Hypoxia-inducible factor 1 (HIF-1) is a basic helix-loop-helix-PAS domain transcription factor that is expressed in all metazoan organisms and is composed of HIF-1alpha and HIF-1beta subunits. Under hypoxic conditions, HIF-1 regulates the transcription of hundreds of genes in a cell type-specific manner. The HIF-1alpha subunit is regulated by O2-dependent hydroxylation of proline residue 402, 564, or both, by prolyl hydroxylase domain protein 2 (PHD2), which promotes binding of the von Hippel-Lindau protein (VHL), leading to ubiquitination and proteasomal degradation; and O2-dependent hydroxylation of asparagine residue 803 by factor inhibiting HIF-1 (FIH-1), which blocks the binding of the 300-kilodalton coactivator protein (p300) and CREB binding protein (CBP). The hydroxylation reactions, which utilize O2 and alpha-ketoglutarate as substrates and generate CO2 and succinate as by-products, provide a mechanism by which changes in cellular oxygenation are transduced to the nucleus as changes in HIF-1 activity. Hydroxylase activity is inhibited in the presence of low concentrations of O2, high concentrations of tricarboxylic acid cycle intermediates (isocitrate, oxaloacetate, succinate, or fumarate), or chelators of Fe(II). Receptor for activated C kinase 1 (RACK1) competes with heat shock protein 90 (HSP90) for binding to HIF-1alpha and mediates O2-independent ubiquitination and proteasomal degradation. A growing number of proteins and small molecules have been identified that regulate HIF-1 activity by modulating the physical or functional interaction of PHD2, VHL, FIH-1, RACK1, or HSP90 with HIF-1alpha.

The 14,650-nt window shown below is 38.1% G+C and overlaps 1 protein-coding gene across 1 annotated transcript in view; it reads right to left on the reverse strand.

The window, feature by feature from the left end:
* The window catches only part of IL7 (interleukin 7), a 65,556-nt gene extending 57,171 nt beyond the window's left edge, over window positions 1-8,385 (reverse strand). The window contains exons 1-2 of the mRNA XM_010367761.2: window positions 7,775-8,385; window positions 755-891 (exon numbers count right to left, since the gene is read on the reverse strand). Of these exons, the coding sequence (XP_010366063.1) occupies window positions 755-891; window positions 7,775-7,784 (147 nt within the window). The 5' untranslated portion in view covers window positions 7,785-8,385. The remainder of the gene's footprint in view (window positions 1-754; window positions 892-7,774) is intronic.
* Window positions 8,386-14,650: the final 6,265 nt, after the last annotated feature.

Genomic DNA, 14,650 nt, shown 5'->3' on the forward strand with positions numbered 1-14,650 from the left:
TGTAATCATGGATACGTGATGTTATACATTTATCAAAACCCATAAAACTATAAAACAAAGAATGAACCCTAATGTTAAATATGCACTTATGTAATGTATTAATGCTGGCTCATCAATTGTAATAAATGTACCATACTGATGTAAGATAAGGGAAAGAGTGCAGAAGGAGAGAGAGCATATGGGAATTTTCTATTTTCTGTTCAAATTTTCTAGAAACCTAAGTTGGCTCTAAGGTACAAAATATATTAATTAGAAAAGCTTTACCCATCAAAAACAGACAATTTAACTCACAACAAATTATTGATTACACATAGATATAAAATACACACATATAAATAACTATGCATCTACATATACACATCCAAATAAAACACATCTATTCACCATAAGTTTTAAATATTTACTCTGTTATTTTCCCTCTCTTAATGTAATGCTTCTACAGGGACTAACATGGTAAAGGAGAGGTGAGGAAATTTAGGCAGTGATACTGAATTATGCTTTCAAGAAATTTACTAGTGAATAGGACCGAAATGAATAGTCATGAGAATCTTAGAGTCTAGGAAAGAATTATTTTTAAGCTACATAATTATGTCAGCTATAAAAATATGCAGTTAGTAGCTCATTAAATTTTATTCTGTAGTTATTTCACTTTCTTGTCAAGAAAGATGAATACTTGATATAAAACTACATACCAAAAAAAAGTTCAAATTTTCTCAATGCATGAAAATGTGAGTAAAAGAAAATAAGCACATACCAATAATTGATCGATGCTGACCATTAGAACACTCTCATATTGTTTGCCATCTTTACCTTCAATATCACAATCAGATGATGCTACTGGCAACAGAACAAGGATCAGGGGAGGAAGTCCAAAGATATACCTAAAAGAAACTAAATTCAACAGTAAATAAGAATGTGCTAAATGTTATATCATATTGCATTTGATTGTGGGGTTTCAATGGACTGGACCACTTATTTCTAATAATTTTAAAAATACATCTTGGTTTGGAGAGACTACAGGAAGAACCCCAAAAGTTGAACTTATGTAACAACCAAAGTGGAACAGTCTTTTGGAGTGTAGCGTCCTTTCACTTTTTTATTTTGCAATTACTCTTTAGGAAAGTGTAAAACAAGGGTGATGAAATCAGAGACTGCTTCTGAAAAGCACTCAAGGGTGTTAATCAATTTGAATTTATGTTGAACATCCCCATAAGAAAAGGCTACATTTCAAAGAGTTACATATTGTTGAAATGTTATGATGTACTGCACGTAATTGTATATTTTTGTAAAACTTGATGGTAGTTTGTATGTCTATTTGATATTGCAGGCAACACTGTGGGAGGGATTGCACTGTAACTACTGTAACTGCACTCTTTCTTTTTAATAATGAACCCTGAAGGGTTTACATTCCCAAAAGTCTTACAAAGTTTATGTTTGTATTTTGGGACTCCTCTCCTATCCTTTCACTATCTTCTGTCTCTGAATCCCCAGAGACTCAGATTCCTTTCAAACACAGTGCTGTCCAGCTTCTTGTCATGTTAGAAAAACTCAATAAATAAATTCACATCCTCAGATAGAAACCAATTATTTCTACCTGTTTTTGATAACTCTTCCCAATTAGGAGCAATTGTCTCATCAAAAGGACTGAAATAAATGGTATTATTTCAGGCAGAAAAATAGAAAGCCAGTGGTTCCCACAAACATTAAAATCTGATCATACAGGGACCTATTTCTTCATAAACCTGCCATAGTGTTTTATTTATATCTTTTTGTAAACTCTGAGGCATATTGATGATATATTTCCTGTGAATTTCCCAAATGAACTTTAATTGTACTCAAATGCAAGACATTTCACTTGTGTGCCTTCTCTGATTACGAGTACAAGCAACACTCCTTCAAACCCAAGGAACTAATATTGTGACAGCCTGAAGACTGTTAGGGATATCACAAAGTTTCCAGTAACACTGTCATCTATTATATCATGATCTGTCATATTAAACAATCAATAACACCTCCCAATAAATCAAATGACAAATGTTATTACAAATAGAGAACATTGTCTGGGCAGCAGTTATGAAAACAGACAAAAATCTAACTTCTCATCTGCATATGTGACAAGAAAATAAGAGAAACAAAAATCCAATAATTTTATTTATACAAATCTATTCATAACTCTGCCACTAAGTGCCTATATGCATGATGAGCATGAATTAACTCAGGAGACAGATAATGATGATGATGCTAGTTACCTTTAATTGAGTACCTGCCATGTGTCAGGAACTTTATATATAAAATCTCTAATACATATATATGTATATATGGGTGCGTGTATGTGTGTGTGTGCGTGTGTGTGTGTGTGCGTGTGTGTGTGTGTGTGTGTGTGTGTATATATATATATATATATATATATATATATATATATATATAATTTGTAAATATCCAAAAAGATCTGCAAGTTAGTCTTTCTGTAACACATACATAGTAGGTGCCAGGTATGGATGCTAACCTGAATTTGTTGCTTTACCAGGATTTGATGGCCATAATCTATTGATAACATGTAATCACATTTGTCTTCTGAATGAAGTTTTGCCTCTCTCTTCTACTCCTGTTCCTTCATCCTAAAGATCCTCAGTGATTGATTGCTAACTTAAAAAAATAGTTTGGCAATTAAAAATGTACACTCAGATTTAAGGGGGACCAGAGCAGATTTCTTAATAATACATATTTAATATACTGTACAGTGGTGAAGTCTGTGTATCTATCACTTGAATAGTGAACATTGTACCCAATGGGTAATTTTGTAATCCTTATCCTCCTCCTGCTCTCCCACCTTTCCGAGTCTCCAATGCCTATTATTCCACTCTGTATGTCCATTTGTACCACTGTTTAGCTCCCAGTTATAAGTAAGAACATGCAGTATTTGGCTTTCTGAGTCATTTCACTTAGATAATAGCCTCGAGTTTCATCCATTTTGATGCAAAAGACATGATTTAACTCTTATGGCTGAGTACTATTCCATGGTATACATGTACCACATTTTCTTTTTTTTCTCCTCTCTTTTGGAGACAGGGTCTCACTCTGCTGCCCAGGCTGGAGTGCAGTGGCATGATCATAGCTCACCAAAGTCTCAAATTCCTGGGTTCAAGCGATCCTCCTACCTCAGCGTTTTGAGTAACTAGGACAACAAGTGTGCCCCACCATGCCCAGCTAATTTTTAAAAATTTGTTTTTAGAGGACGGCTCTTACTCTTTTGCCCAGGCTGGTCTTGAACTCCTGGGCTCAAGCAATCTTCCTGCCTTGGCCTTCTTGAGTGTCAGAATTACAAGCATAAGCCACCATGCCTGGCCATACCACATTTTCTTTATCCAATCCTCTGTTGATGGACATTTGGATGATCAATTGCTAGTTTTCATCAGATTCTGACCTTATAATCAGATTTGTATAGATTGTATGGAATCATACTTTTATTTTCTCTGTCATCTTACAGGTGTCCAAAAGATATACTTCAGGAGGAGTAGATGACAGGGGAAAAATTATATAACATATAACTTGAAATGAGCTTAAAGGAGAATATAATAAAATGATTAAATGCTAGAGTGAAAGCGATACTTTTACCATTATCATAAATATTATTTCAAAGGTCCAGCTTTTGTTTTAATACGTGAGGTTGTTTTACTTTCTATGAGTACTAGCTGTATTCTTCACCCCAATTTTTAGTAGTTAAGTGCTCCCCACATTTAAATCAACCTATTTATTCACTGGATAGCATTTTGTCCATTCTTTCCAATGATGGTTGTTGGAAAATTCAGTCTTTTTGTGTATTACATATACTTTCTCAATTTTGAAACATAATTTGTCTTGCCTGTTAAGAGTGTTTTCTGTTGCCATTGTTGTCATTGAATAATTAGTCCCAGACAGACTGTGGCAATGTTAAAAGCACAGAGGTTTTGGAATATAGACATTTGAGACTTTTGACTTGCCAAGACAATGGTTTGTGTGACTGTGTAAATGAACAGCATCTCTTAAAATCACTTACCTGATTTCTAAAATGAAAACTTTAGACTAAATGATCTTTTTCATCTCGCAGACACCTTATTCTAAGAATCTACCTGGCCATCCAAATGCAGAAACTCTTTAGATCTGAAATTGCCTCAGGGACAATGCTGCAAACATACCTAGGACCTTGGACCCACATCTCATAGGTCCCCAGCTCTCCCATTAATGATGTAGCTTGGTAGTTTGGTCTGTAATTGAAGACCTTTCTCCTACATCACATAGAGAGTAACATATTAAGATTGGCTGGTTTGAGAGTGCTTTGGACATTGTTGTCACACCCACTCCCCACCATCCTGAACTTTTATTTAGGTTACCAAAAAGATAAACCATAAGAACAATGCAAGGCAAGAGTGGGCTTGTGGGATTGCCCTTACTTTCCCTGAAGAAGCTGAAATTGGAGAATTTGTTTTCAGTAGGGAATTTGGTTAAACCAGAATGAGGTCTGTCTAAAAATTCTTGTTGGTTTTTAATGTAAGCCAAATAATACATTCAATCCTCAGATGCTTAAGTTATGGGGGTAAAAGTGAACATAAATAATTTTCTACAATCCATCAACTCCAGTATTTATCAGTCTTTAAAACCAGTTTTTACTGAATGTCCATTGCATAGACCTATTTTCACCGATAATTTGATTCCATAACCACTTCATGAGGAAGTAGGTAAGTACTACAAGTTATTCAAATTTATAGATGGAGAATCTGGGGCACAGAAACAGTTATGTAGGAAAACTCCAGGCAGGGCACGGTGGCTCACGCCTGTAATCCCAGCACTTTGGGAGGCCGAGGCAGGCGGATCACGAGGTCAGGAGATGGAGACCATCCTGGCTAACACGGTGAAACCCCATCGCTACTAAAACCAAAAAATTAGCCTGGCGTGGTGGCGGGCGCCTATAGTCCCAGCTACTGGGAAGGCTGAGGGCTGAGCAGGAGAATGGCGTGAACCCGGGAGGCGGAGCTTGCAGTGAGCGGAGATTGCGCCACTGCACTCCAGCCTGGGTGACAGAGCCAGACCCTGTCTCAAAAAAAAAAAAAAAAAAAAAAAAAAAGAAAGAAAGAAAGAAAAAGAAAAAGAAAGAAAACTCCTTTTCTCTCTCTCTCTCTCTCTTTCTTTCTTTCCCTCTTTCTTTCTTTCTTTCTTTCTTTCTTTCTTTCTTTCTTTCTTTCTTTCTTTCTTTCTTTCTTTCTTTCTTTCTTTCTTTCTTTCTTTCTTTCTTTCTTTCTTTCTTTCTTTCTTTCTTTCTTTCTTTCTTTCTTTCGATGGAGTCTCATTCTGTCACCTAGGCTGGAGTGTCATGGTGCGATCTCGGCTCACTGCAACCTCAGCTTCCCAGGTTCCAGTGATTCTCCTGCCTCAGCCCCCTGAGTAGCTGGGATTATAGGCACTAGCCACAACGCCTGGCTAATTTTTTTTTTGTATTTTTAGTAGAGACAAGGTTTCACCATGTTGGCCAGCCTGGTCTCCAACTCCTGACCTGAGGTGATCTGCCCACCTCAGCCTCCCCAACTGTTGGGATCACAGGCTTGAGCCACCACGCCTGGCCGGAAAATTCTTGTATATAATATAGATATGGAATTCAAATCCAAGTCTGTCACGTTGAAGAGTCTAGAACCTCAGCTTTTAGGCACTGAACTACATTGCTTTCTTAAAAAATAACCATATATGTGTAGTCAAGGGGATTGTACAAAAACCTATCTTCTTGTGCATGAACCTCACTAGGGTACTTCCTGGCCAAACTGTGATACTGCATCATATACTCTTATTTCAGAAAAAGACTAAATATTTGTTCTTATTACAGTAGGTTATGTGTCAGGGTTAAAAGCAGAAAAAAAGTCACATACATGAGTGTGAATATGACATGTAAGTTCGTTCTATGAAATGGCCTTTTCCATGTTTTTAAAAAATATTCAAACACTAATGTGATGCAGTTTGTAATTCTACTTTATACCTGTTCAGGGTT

|Original language||English (US)|
|Journal||Science's STKE : signal transduction knowledge environment|
|State||Published - Oct 9 2007|
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